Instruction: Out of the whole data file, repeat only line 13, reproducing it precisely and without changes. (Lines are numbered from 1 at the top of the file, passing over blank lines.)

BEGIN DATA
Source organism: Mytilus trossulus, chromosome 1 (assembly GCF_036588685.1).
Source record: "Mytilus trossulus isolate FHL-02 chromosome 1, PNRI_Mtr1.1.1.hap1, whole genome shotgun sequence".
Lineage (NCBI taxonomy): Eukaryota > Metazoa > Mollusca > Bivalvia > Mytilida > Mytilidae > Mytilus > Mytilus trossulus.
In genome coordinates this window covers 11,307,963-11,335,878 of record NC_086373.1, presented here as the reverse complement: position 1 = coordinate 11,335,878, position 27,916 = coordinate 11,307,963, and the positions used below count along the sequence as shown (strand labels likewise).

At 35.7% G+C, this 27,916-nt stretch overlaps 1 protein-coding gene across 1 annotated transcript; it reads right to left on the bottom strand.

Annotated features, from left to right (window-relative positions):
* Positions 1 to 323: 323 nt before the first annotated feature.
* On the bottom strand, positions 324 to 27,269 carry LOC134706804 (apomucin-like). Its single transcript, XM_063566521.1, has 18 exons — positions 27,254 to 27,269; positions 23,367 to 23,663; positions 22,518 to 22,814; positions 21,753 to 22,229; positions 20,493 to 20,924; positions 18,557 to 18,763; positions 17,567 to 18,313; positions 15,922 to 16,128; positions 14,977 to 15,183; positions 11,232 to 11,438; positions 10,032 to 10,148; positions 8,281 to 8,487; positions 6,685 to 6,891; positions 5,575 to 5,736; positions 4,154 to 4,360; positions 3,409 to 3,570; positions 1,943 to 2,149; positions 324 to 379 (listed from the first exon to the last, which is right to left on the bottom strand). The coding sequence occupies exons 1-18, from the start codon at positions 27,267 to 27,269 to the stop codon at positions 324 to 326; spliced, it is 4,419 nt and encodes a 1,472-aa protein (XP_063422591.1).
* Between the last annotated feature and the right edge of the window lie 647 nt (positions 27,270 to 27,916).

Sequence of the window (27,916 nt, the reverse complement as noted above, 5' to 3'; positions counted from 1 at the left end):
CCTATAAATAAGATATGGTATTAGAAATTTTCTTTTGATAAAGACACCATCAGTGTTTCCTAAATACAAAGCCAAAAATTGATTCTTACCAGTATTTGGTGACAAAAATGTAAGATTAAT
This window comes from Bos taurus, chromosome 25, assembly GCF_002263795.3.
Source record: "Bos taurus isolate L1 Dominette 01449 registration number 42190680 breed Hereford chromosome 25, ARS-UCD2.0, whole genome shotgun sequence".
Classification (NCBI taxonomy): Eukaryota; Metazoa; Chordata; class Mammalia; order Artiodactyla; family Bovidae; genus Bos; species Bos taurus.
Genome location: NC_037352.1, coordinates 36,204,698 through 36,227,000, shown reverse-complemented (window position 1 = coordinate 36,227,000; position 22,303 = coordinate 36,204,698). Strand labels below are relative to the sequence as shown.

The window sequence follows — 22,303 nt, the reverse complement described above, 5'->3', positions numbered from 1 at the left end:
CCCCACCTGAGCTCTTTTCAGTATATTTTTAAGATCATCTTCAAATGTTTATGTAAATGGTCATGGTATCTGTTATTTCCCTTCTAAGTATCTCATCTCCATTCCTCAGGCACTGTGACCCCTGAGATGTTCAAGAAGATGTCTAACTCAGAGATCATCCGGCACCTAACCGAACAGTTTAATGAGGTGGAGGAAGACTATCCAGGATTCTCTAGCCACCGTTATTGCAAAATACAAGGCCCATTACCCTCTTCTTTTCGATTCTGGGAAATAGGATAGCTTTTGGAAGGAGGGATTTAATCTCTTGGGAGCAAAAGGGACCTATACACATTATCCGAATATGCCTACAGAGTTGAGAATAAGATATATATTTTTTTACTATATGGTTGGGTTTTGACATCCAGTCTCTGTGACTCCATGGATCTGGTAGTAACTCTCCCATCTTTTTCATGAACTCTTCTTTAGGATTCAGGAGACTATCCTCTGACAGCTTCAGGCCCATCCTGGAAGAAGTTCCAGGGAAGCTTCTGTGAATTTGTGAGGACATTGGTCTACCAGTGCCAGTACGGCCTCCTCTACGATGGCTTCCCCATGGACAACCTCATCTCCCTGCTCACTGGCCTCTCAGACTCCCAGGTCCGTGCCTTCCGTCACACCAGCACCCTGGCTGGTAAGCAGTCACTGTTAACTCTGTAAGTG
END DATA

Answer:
Source record: "Bos taurus isolate L1 Dominette 01449 registration number 42190680 breed Hereford chromosome 25, ARS-UCD2.0, whole genome shotgun sequence".